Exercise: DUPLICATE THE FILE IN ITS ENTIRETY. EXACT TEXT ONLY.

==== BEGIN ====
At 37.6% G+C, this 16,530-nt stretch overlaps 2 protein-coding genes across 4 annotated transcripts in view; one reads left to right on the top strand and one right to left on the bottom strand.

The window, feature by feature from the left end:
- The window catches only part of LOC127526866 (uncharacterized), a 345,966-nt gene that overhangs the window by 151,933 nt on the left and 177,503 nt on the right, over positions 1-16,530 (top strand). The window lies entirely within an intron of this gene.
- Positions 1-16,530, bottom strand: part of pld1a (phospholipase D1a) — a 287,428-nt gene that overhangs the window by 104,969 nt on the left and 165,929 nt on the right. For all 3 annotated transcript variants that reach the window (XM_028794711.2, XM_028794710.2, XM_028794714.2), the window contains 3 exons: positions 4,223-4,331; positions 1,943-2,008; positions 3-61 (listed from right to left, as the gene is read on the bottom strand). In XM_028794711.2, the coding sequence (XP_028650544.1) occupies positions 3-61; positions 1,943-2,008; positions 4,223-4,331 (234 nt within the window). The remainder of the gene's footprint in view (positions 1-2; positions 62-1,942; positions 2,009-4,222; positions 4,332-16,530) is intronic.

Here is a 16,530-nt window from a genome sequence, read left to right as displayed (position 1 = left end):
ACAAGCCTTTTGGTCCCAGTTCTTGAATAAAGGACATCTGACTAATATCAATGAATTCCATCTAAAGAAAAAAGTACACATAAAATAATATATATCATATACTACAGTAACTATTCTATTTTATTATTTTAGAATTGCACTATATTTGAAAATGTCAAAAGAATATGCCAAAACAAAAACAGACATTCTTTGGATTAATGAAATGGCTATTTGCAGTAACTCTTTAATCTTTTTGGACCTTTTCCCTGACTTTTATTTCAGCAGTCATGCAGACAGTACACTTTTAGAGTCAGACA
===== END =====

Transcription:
At 37.6% G+C, this 16,530-nt stretch overlaps 2 protein-coding genes across 4 annotated transcripts in view; one reads left to right on the top strand and one right to left on the bottom strand.

The window, feature by feature from the left end:
- The window catches only part of LOC127526866 (uncharacterized), a 345,966-nt gene that overhangs the window by 151,933 nt on the left and 177,503 nt on the right, over positions 1-16,530 (top strand). The window lies entirely within an intron of this gene.
- Positions 1-16,530, bottom strand: part of pld1a (phospholipase D1a) — a 287,428-nt gene that overhangs the window by 104,969 nt on the left and 165,929 nt on the right. For all 3 annotated transcript variants that reach the window (XM_028794711.2, XM_028794710.2, XM_028794714.2), the window contains 3 exons: positions 4,223-4,331; positions 1,943-2,008; positions 3-61 (listed from right to left, as the gene is read on the bottom strand). In XM_028794711.2, the coding sequence (XP_028650544.1) occupies positions 3-61; positions 1,943-2,008; positions 4,223-4,331 (234 nt within the window). The remainder of the gene's footprint in view (positions 1-2; positions 62-1,942; positions 2,009-4,222; positions 4,332-16,530) is intronic.

Here is a 16,530-nt window from a genome sequence, read left to right as displayed (position 1 = left end):
ACAAGCCTTTTGGTCCCAGTTCTTGAATAAAGGACATCTGACTAATATCAATGAATTCCATCTAAAGAAAAAAGTACACATAAAATAATATATATCATATACTACAGTAACTATTCTATTTTATTATTTTAGAATTGCACTATATTTGAAAATGTCAAAAGAATATGCCAAAACAAAAACAGACATTCTTTGGATTAATGAAATGGCTATTTGCAGTAACTCTTTAATCTTTTTGGACCTTTTCCCTGACTTTTATTTCAGCAGTCATGCAGACAGTACACTTTTAGAGTCAGACA